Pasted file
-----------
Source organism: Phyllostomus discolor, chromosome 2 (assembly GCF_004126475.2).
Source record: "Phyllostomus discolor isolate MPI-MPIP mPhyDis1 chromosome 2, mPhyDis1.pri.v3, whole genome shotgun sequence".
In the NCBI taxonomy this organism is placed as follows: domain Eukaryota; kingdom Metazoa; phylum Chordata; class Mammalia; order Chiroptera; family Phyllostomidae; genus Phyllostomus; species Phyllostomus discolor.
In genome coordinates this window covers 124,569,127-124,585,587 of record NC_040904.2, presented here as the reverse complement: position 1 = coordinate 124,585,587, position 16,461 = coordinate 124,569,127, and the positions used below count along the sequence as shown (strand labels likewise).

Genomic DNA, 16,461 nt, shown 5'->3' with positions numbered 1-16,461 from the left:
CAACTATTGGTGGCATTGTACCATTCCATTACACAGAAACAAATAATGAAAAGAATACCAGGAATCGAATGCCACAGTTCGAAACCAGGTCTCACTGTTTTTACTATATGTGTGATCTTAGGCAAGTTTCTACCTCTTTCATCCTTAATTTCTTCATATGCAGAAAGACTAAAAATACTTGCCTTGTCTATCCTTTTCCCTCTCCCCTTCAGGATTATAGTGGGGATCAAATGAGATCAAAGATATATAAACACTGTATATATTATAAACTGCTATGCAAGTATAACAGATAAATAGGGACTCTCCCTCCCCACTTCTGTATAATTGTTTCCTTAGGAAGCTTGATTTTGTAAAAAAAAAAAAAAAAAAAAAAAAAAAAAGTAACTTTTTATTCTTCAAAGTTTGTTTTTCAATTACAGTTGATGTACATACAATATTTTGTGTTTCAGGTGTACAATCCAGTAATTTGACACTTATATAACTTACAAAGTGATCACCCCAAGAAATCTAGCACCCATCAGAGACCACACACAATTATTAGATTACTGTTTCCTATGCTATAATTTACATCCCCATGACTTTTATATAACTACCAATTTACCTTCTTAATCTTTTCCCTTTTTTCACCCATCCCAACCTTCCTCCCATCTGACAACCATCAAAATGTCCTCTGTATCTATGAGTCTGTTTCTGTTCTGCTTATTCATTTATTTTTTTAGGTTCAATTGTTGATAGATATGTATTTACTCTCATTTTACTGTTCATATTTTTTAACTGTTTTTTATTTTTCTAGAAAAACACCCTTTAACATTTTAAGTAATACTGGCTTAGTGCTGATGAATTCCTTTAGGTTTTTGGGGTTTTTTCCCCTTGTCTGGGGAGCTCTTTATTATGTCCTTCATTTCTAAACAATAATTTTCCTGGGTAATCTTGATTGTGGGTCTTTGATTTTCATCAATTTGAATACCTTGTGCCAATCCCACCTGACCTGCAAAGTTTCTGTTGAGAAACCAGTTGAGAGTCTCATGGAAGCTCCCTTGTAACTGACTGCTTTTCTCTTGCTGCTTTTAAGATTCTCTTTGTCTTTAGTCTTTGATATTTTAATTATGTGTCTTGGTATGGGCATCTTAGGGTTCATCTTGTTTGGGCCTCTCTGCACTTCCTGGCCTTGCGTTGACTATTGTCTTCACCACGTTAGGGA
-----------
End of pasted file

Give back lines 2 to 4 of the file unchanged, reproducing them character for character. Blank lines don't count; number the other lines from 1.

Source record: "Phyllostomus discolor isolate MPI-MPIP mPhyDis1 chromosome 2, mPhyDis1.pri.v3, whole genome shotgun sequence".
In the NCBI taxonomy this organism is placed as follows: domain Eukaryota; kingdom Metazoa; phylum Chordata; class Mammalia; order Chiroptera; family Phyllostomidae; genus Phyllostomus; species Phyllostomus discolor.
In genome coordinates this window covers 124,569,127-124,585,587 of record NC_040904.2, presented here as the reverse complement: position 1 = coordinate 124,585,587, position 16,461 = coordinate 124,569,127, and the positions used below count along the sequence as shown (strand labels likewise).